Ever have one of those moments when you think a bad thought that you have no intention of carrying out, and you kind of horrify yourself for even thinking it but you let yourself imagine the fallout nonetheless, and then also feel strangely empowered by acknowledging, if only in your own weird mind, what you could do?
I wrote the following prosy little poem during my self-imposed November daily writing challenge, about a week after I wrote this one. I had in mind the upcoming Women’s March on Washington on Jan. 21 (will I see you there?), as well as the last time I attended a protest with more than a few dozen people.
If you’re marching/gathering/organizing/protesting now or any time soon, please be safe, be vigilant, be loud, and be proud.
With just a flick of the wrist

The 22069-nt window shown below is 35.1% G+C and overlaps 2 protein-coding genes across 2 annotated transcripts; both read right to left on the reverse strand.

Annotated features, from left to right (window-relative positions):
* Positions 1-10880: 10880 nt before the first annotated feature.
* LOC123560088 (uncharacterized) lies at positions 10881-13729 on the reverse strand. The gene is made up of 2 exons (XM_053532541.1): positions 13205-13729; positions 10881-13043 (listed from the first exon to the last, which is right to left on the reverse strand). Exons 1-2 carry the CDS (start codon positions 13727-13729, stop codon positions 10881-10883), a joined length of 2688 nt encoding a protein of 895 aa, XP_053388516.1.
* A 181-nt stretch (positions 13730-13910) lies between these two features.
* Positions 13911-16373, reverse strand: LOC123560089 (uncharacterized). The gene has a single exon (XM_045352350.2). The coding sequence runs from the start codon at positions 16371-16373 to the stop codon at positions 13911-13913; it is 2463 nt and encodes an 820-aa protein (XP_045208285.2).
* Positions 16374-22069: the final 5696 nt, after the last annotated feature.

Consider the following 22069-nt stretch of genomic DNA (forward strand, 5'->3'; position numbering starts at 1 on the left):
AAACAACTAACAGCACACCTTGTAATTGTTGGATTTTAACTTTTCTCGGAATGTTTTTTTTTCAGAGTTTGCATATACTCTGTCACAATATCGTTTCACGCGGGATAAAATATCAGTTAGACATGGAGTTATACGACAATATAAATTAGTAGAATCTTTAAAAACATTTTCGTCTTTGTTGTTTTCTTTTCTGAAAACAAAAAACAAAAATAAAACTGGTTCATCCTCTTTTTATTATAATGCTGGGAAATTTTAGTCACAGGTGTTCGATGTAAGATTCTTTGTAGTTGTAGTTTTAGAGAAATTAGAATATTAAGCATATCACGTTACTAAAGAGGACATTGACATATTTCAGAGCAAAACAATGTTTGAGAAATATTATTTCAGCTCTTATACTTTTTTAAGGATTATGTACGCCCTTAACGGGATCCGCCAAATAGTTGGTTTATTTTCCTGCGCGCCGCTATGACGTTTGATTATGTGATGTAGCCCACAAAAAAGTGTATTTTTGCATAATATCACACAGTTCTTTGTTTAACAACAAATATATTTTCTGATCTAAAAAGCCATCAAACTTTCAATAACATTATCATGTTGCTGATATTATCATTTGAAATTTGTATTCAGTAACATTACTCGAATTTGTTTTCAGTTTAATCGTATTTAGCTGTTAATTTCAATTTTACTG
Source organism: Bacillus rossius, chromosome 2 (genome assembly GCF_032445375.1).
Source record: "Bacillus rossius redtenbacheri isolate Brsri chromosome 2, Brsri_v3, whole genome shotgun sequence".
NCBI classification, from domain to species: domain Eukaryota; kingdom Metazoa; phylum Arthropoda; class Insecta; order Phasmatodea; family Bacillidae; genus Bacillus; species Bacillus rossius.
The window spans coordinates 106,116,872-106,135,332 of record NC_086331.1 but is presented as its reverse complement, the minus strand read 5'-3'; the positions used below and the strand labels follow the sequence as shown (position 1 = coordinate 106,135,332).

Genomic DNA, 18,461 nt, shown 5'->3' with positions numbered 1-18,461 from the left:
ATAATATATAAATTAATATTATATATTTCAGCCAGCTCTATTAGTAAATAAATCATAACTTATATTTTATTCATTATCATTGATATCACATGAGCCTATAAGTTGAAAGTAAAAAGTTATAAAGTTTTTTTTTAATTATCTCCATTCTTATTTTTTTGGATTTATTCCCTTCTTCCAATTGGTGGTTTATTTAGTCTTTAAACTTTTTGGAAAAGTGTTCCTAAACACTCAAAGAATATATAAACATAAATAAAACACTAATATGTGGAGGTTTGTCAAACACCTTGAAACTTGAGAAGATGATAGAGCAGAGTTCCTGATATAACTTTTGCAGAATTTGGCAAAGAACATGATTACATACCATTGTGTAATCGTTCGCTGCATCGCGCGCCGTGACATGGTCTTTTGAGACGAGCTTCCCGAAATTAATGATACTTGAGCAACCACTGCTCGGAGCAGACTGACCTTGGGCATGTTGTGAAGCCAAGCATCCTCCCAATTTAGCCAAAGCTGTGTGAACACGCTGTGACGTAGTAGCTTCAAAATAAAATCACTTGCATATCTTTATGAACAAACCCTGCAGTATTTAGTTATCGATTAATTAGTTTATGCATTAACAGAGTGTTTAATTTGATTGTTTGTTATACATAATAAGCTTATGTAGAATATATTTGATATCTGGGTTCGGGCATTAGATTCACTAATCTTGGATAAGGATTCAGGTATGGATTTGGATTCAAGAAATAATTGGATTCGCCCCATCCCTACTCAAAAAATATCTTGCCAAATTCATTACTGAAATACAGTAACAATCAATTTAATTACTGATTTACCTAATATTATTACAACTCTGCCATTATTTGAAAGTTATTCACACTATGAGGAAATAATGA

A hundred thousand strong in Madison to protest union-busting and the news trucks lined the sardine streets like yellowfin tuna. God it was frigid, wind slicing at my leather, but this is what democracy looks like, teamsters and would-be bourgeoisie all pissed about portion control and willing to brave the ice with our own fire. At one point the crowd thickened around me and the marching stopped. I couldn’t see but heard raised voices, maybe 20 feet away. Then a man moved against the crowd, pushed through us, and there was heckling, then another counter-current, several men this time, one of them bumped my elbow and the sign I was holding tipped to the side, tapped another sign, and the man I was with put his hand over mine and steadied my post, looking nervous, his eyes never stopped moving, and I thought, I could spark a canon right now. The danger of kissing signage, the domino effect of frostbitten misunderstanding, the wildfire panic of masses, how six overzealous flexors could color chaos up and down the capitol streets, take down buildings, rewrite headlines, alter elections, start or end wars, save or explode the very planet and vaporize the seas… Never say one person can’t change the world with a few well-timed letters.